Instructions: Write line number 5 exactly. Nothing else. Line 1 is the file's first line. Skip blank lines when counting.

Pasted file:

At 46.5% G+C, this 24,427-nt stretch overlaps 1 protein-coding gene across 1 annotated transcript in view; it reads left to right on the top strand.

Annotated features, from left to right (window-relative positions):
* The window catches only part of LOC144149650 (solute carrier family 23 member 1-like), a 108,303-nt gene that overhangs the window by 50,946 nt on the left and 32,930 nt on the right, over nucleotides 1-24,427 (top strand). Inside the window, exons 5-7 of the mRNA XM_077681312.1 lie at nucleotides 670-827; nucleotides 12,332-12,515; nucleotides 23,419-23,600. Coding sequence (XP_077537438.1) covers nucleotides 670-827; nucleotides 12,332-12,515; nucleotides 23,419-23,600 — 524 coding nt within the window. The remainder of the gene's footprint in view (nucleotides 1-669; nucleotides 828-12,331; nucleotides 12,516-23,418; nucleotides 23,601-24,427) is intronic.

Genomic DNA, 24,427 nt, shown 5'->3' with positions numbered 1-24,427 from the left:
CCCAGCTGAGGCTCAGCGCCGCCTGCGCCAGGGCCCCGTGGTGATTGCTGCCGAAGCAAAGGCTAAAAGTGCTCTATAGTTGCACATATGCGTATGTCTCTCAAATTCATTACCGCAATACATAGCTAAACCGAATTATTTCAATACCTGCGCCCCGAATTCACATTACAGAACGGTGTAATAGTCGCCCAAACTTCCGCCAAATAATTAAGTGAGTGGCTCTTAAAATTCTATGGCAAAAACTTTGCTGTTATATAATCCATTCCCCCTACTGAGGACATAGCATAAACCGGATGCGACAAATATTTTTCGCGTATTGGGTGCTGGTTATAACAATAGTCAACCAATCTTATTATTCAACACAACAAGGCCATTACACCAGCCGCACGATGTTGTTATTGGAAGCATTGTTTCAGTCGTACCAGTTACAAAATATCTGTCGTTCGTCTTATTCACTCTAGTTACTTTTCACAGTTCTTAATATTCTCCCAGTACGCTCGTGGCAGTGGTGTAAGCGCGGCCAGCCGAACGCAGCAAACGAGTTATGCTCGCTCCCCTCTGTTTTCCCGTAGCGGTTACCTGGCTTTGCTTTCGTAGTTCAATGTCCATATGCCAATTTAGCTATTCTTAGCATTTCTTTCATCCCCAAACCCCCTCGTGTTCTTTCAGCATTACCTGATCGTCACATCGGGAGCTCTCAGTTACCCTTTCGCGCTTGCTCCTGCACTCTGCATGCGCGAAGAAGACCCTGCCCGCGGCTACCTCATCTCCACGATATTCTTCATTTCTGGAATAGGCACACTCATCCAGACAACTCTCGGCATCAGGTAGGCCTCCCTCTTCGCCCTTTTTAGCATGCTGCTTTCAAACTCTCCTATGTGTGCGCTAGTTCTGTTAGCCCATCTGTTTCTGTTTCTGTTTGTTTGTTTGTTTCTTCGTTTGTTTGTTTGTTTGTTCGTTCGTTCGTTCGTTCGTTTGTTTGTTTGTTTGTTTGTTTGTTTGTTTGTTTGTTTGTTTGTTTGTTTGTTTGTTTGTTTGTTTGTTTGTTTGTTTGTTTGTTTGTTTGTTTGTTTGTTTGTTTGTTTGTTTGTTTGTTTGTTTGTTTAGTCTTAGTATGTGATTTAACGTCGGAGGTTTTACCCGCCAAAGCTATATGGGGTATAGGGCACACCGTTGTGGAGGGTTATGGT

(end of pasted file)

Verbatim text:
CCCAGCTGAGGCTCAGCGCCGCCTGCGCCAGGGCCCCGTGGTGATTGCTGCCGAAGCAAAGGCTAAAAGTGCTCTATAGTTGCACATATGCGTATGTCTCTCAAATTCATTACCGCAATACATAGCTAAACCGAATTATTTCAATACCTGCGCCCCGAATTCACATTACAGAACGGTGTAATAGTCGCCCAAACTTCCGCCAAATAATTAAGTGAGTGGCTCTTAAAATTCTATGGCAAAAACTTTGCTGTTATATAATCCATTCCCCCTACTGAGGACATAGCATAAACCGGATGCGACAAATATTTTTCGCGTATTGGGTGCTGGTTATAACAATAGTCAACCAATCTTATTATTCAACACAACAAGGCCATTACACCAGCCGCACGATGTTGTTATTGGAAGCATTGTTTCAGTCGTACCAGTTACAAAATATCTGTCGTTCGTCTTATTCACTCTAGTTACTTTTCACAGTTCTTAATATTCTCCCAGTACGCTCGTGGCAGTGGTGTAAGCGCGGCCAGCCGAACGCAGCAAACGAGTTATGCTCGCTCCCCTCTGTTTTCCCGTAGCGGTTACCTGGCTTTGCTTTCGTAGTTCAATGTCCATATGCCAATTTAGCTATTCTTAGCATTTCTTTCATCCCCAAACCCCCTCGTGTTCTTTCAGCATTACCTGATCGTCACATCGGGAGCTCTCAGTTACCCTTTCGCGCTTGCTCCTGCACTCTGCATGCGCGAAGAAGACCCTGCCCGCGGCTACCTCATCTCCACGATATTCTTCATTTCTGGAATAGGCACACTCATCCAGACAACTCTCGGCATCAGGTAGGCCTCCCTCTTCGCCCTTTTTAGCATGCTGCTTTCAAACTCTCCTATGTGTGCGCTAGTTCTGTTAGCCCATCTGTTTCTGTTTCTGTTTGTTTGTTTGTTTCTTCGTTTGTTTGTTTGTTTGTTCGTTCGTTCGTTCGTTCGTTTGTTTGTTTGTTTGTTTGTTTGTTTGTTTGTTTGTTTGTTTGTTTGTTTGTTTGTTTGTTTGTTTGTTTGTTTGTTTGTTTGTTTGTTTGTTTGTTTGTTTGTTTGTTTGTTTGTTTGTTTGTTTGTTTAGTCTTAGTATGTGATTTAACGTCGGAGGTTTTACCCGCCAAAGCTATATGGGGTATAGGGCACACCGTTGTGGAGGGTTATGGT